Iran Vows Revenge Over Guard Killing 05/23 06:04
DUBAI, United Arab Emirates (AP) -- Iran's hard-line president vowed revenge
on Monday over the killing of a senior Revolutionary Guard member gunned down
in the heart of Tehran the day before, a still-mysterious attack on the
country's powerful paramilitary force.
Iranian President Ebrahim Raisi hailed Col. Hassan Sayyad Khodaei as a
martyr and blamed "the hand of global arrogance," a reference to the United
States and its allies, including Israel, for his slaying.
There has been no claim of responsibility for the killing, carried out on
Sunday afternoon by two unidentified gunmen on a motorbike. They shot Khodaei
five times in a car, an unarmored SAIPA Pride -- among the cheapest,
most-common Iranian vehicles.
But the style of the brazen attack bore the hallmarks of previous slayings
in Iran blamed on Israel, such as those targeting the country's nuclear
"I have no doubt that revenge against the criminals for the blood of this
martyr is assured," Raisi said before leaving Tehran for a state visit to the
sultanate of Oman, a strategic Gulf Arab state that traditionally mediates
between Tehran and the West.
His remarks signaled Khodaei's prominence in the murky structure of the
Guard, which exerts extensive control inside Iran and across the Middle East
via allied militias. In yet another sign of Khodaei's power, Tehran city
council announced it would name a street after him.
The Guard identified Khodaei as a "defender of the shrine," a reference to
Iranians who fight against the extremist Islamic State group in Syria and Iraq
within the elite Quds force that oversees operations abroad.
While Iran has yet to offer any definitive biographic information on
Khodaei, Israeli media on Sunday night ran simultaneous stories alleging
Khodaei had organized plots against Israeli diplomats, businesspeople and other
foreign officials abroad.
The news reports, all of which ran without attribution, suggest Israeli
intelligence officials briefed journalists on the Iranian colonel. There was no
official comment from the Israeli government.
Iran has accused Israel of carrying out similar motorbike slayings targeting
Iranian nuclear scientists a decade ago. In the last year, Iran blamed Israel
for a particularly high-tech killing that targeted Mohsen Fakhrizadeh, the
country's chief nuclear scientist that masterminded the Islamic Republic's
disbanded military nuclear program. A remote-controlled machine gun killed him
on a country road.
While Tehran has reacted with condemnation, officials have not acknowledged
Khodaei's particular loss to the Guard. Iran will hold a funeral ceremony on
Tuesday, local media reported.
Two of Khodaei's neighbors jolted on Sunday by the sound of gunshots told
state TV they had no idea he was a military man. One of them, an unidentified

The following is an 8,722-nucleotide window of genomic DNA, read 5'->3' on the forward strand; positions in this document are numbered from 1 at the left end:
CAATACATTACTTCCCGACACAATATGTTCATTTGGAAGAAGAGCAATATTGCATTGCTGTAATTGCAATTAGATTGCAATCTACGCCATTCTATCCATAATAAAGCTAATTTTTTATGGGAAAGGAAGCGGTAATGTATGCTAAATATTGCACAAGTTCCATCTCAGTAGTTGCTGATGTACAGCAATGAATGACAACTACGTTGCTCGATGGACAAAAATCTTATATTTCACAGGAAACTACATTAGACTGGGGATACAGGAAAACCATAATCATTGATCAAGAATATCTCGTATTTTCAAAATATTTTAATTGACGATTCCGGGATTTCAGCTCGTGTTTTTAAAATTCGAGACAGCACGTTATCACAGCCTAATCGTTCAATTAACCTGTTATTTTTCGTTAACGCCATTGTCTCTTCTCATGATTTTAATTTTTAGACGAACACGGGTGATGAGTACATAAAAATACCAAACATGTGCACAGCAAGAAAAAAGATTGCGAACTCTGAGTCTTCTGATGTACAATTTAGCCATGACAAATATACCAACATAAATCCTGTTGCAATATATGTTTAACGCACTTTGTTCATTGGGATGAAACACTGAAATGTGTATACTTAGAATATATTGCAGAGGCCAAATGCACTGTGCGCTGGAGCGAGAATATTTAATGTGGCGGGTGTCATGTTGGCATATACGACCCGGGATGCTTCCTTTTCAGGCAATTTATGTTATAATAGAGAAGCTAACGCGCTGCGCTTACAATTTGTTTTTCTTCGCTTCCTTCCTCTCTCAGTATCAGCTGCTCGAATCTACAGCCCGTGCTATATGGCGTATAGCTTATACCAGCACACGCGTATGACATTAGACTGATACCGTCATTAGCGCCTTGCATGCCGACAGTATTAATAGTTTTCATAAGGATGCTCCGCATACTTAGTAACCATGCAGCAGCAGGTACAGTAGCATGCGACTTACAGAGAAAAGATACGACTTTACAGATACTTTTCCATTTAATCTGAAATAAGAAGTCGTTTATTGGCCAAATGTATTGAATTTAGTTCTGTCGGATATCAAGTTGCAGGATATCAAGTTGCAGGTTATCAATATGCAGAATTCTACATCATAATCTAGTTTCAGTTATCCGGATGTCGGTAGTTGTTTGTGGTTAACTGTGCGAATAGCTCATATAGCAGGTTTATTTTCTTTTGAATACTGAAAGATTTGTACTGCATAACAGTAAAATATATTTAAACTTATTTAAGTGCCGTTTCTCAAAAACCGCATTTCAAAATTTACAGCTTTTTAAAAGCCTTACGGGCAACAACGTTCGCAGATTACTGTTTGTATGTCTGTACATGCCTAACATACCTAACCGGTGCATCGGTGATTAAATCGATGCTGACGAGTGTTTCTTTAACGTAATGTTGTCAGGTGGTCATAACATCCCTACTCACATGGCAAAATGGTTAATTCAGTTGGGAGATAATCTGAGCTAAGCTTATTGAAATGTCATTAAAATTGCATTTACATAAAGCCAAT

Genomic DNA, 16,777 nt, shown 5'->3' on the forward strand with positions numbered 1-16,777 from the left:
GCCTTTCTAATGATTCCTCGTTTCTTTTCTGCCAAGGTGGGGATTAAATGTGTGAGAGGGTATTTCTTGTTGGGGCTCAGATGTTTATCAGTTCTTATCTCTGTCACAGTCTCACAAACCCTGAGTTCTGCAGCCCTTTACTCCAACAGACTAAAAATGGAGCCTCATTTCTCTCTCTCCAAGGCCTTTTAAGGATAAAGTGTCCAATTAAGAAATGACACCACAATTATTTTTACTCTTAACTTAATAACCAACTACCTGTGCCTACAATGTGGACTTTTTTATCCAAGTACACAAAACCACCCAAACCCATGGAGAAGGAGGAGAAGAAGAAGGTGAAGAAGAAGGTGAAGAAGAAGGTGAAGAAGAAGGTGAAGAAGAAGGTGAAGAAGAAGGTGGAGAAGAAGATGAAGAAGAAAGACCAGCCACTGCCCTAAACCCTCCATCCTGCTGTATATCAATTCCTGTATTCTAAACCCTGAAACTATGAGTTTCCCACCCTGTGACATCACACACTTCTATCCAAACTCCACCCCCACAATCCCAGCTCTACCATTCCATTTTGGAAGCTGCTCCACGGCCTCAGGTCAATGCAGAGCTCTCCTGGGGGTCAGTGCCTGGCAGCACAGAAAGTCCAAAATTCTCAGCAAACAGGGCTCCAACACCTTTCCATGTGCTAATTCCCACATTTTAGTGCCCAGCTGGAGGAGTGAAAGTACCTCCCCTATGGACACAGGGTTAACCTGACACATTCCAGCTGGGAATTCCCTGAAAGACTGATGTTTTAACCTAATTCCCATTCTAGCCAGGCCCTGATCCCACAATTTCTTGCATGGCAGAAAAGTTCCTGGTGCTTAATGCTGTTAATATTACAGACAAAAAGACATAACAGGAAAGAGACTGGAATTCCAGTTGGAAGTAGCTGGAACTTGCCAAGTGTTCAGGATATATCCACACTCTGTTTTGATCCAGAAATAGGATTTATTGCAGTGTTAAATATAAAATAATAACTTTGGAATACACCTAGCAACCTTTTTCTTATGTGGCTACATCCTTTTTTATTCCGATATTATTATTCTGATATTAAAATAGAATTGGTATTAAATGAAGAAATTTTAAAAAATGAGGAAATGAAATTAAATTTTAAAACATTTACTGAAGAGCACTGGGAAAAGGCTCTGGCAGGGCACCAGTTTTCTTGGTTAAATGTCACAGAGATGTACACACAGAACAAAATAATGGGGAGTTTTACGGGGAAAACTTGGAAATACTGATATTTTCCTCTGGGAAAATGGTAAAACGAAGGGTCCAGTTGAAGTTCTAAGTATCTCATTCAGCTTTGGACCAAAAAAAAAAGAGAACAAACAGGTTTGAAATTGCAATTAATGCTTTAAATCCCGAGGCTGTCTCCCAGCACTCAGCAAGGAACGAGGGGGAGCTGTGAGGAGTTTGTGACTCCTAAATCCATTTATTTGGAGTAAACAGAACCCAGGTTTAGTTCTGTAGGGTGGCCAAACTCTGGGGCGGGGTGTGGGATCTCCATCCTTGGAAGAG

woman, told reporters she had suspected a brutal robbery as she caught a
glimpse of the assailant speeding away from Khodaei's shattered car windows.
The killing of Khodaei comes at a fraught time for the country. Negotiations
with the Biden administration aimed at restoring the tattered nuclear agreement
remain deadlocked, apparently over whether to lift the U.S. terrorism
designation on the Guard. The European Union's envoy for the nuclear talks
visited Tehran earlier this month in hopes of finding a compromise, apparently
With Israel's support, former President Donald Trump withdrew America from
Tehran's nuclear accord with world powers in 2018 and re-imposed sanctions.
The stranglehold of U.S. sanctions along with government mismanagement has
led to soaring inflation, high youth unemployment and rising poverty. Raisi's
administration has struggled to halt the economic tailspin.
With pressures mounting in the wake of Russia's war on Ukraine and global
supply chain snarls, the Iranian government last month slashed subsidies for
imported wheat and raised prices as as much as 300% for other food staples.
The move deepened economic despair and public anger, prompting sporadic
protests against the government across several provinces.
As the Iranian currency, the rial, shrivels in value and people watch their
incomes diminish with surging prices, strikes over salary disputes among bus
drivers and teachers have gained traction. Security forces have cracked down
with arrests and officials have downplayed the unrest, with Raisi over the
weekend saying that "hard decisions" needed to be taken even if people
The sultanate of Oman, where American and Iranian diplomats quietly drew up
Tehran's nuclear deal -- signed in 2015 by Iran and six world powers -- gave
Raisi a royal welcome on Monday as he touched down in Muscat.
He met Sultan Haitham bin Tariq Al Said to sign preliminary oil and gas
deals and boost relations with the neutral country, known to deftly navigate
the region's political and sectarian conflicts.